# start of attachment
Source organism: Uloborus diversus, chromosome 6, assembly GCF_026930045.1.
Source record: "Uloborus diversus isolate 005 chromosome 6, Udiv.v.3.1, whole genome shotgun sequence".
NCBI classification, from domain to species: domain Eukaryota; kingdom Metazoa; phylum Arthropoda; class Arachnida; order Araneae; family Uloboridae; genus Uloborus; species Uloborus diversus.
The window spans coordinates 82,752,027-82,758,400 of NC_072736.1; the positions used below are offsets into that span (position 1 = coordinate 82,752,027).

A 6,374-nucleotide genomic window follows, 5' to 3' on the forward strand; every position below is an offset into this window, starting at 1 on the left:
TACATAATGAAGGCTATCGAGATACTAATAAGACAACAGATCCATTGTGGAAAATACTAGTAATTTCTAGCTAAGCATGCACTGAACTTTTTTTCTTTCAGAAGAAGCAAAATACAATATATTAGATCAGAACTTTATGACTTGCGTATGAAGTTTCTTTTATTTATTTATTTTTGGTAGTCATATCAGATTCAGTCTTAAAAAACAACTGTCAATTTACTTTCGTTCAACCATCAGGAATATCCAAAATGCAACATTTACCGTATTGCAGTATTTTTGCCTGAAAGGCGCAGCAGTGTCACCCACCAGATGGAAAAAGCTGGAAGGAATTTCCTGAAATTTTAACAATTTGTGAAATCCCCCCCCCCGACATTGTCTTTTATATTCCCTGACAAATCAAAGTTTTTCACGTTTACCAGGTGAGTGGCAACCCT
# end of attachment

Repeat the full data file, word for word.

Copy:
Source organism: Uloborus diversus, chromosome 6, assembly GCF_026930045.1.
Source record: "Uloborus diversus isolate 005 chromosome 6, Udiv.v.3.1, whole genome shotgun sequence".
NCBI classification, from domain to species: domain Eukaryota; kingdom Metazoa; phylum Arthropoda; class Arachnida; order Araneae; family Uloboridae; genus Uloborus; species Uloborus diversus.
The window spans coordinates 82,752,027-82,758,400 of NC_072736.1; the positions used below are offsets into that span (position 1 = coordinate 82,752,027).

A 6,374-nucleotide genomic window follows, 5' to 3' on the forward strand; every position below is an offset into this window, starting at 1 on the left:
TACATAATGAAGGCTATCGAGATACTAATAAGACAACAGATCCATTGTGGAAAATACTAGTAATTTCTAGCTAAGCATGCACTGAACTTTTTTTCTTTCAGAAGAAGCAAAATACAATATATTAGATCAGAACTTTATGACTTGCGTATGAAGTTTCTTTTATTTATTTATTTTTGGTAGTCATATCAGATTCAGTCTTAAAAAACAACTGTCAATTTACTTTCGTTCAACCATCAGGAATATCCAAAATGCAACATTTACCGTATTGCAGTATTTTTGCCTGAAAGGCGCAGCAGTGTCACCCACCAGATGGAAAAAGCTGGAAGGAATTTCCTGAAATTTTAACAATTTGTGAAATCCCCCCCCCCGACATTGTCTTTTATATTCCCTGACAAATCAAAGTTTTTCACGTTTACCAGGTGAGTGGCAACCCT